EGR 498 / GHP 498
Special Topics in Social Entrepreneurship - Ventures to Address Global Challenges
Course focuses on how entrepreneurial ventures - as compared with international aid programs, private philanthropy and corporate social responsibility initiatives - can potentially address major global challenges such as widespread poverty, intractable disease, health policy, slum housing and global warming that affect the lives and well-being of billions. After overview of selected global challenges and the fundamentals of entrepreneurship, will explore emerging and established ventures in each of these challenge arenas in more detail. Classes: combination of lectures and case discussions, interspersed with conversations with entrepreneurs.
Sample reading list:
Rangan, Quelch, Herrero and Barton, Business Solutions to Global Poverty
International Finance Corporation and World Resources, The Next Four Billion
C.K. Prahalad, The Fortune At The Bottom of The Pyramid
David Bornstein, How To Change The World: Social Entrepreneurs and the Power
Two short written snapshot critiques of existing global challenge ventures (GCV) or potential ideas/technologies that could be the basis of such a venture; 5-minute team YouTube video presentation of selected GCV or GCV concept; 15-page team term paper on short business plan for a new GCV or assessment of existing GCV.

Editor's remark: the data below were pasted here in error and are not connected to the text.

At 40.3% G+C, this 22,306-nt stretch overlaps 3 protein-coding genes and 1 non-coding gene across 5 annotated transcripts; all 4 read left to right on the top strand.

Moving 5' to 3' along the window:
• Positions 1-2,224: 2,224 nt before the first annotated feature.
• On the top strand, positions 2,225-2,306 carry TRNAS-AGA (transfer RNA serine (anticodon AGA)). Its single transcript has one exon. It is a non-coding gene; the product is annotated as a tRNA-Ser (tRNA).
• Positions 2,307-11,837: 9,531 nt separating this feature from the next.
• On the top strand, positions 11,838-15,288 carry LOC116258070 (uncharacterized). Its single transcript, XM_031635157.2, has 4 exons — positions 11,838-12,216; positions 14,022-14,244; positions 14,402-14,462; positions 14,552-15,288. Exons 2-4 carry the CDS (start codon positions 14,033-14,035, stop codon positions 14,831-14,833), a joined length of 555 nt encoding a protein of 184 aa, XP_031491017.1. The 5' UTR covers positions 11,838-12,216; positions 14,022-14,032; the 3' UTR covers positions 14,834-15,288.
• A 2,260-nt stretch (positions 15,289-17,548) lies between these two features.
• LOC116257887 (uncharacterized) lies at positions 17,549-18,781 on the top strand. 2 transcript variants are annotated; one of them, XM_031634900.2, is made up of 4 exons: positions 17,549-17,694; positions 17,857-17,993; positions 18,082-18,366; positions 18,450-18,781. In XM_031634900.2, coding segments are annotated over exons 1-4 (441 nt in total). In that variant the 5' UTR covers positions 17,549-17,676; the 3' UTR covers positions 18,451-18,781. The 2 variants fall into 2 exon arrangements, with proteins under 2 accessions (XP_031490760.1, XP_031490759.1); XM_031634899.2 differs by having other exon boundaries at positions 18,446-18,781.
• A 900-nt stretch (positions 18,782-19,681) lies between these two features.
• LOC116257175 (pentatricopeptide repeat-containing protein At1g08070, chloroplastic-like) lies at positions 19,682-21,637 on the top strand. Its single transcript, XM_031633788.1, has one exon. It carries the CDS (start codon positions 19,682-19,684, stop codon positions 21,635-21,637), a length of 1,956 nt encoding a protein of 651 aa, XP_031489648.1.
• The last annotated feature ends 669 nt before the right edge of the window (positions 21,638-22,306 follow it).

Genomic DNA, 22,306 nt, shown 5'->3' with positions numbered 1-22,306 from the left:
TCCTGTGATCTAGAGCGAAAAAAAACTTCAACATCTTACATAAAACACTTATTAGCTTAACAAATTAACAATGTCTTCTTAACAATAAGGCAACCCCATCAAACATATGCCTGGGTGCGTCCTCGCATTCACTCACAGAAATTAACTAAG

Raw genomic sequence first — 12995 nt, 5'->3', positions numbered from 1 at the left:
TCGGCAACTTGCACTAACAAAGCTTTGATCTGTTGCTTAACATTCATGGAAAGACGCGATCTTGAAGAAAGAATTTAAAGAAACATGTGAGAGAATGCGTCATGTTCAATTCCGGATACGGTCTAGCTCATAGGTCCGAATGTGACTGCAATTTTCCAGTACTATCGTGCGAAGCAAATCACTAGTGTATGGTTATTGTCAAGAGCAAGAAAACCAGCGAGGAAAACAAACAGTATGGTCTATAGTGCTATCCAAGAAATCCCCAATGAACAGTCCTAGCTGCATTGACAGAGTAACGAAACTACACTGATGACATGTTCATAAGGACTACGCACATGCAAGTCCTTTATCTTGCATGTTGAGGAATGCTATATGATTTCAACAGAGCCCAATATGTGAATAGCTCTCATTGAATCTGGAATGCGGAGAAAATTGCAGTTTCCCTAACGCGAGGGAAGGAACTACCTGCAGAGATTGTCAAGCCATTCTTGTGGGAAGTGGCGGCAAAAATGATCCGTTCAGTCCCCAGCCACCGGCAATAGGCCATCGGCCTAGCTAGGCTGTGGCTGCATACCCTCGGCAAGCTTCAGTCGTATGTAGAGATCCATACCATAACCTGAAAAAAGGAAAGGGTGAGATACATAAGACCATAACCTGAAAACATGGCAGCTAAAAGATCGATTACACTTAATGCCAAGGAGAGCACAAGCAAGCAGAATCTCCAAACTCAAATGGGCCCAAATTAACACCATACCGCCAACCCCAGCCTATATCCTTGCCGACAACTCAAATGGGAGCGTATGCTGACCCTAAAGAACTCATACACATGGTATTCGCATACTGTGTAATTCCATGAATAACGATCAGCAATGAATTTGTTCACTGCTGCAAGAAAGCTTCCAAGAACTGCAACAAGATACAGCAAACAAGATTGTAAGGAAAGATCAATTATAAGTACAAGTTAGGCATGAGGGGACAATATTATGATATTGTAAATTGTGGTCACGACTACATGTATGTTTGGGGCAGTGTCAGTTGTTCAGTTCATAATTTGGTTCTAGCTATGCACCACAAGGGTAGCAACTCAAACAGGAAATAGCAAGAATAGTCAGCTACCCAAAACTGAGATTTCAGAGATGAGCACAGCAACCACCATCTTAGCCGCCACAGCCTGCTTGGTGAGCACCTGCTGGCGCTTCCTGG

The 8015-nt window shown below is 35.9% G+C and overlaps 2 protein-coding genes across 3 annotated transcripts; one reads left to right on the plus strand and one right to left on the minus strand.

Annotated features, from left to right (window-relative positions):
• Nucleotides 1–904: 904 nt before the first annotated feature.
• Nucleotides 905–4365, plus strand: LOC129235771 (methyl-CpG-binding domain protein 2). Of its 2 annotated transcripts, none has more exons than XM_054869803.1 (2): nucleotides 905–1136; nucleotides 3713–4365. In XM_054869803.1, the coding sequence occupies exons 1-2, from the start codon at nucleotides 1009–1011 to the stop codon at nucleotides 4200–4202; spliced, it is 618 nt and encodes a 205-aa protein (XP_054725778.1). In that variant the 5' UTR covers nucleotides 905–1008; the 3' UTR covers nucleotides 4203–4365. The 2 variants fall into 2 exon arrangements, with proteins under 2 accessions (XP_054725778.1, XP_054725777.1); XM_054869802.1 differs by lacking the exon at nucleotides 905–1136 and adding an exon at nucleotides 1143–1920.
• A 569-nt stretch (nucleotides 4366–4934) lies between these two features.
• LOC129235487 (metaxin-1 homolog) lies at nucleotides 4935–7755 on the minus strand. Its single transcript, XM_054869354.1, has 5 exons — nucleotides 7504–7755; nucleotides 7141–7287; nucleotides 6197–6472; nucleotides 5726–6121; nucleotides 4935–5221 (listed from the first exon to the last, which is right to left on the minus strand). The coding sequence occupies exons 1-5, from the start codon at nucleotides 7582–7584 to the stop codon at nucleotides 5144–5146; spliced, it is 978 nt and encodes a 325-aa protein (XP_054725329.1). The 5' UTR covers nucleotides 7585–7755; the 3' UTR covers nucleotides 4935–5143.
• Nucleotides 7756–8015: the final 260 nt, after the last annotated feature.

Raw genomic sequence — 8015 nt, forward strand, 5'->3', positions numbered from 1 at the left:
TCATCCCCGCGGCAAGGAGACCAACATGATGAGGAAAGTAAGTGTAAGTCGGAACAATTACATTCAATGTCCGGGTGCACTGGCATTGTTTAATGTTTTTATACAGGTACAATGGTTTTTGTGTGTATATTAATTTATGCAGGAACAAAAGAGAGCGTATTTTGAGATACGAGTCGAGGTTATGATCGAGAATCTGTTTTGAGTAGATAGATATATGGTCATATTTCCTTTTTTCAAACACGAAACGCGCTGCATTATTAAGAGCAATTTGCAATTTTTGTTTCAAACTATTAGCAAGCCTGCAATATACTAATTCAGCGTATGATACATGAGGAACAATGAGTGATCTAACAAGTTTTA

Quizzes - 10%
Papers - 10%
Oral Presentation(s) - 20%
Term Paper(s) - 25%
Class/Precept Participation - 10%
Other (See Instructor) - 25%
Not Open to Freshmen.
Prerequisites and Restrictions:
None, other than curiosity about the intersection between global challenges and entrepreneurship. This course is not open to students who took EGR 495 Special Topics in Entrepreneurship: Ventures to Address Global Challenges.
Examination of whether and how private sector entrepreneurial ventures can meaningfully contribute to solving complex large-scale global challenges such as reducing absolute poverty, improving literacy, upgrading health status, slowing global warming and the like; and how such ventures compare with other, more traditional, approaches to these issues such as foreign aid programs, philanthropic initiatives and corporate social responsibility efforts.
|21597||L01||11:00 am - 12:20 pm||M W||Jadwin Hall A10||Enrolled:38 Limit:100|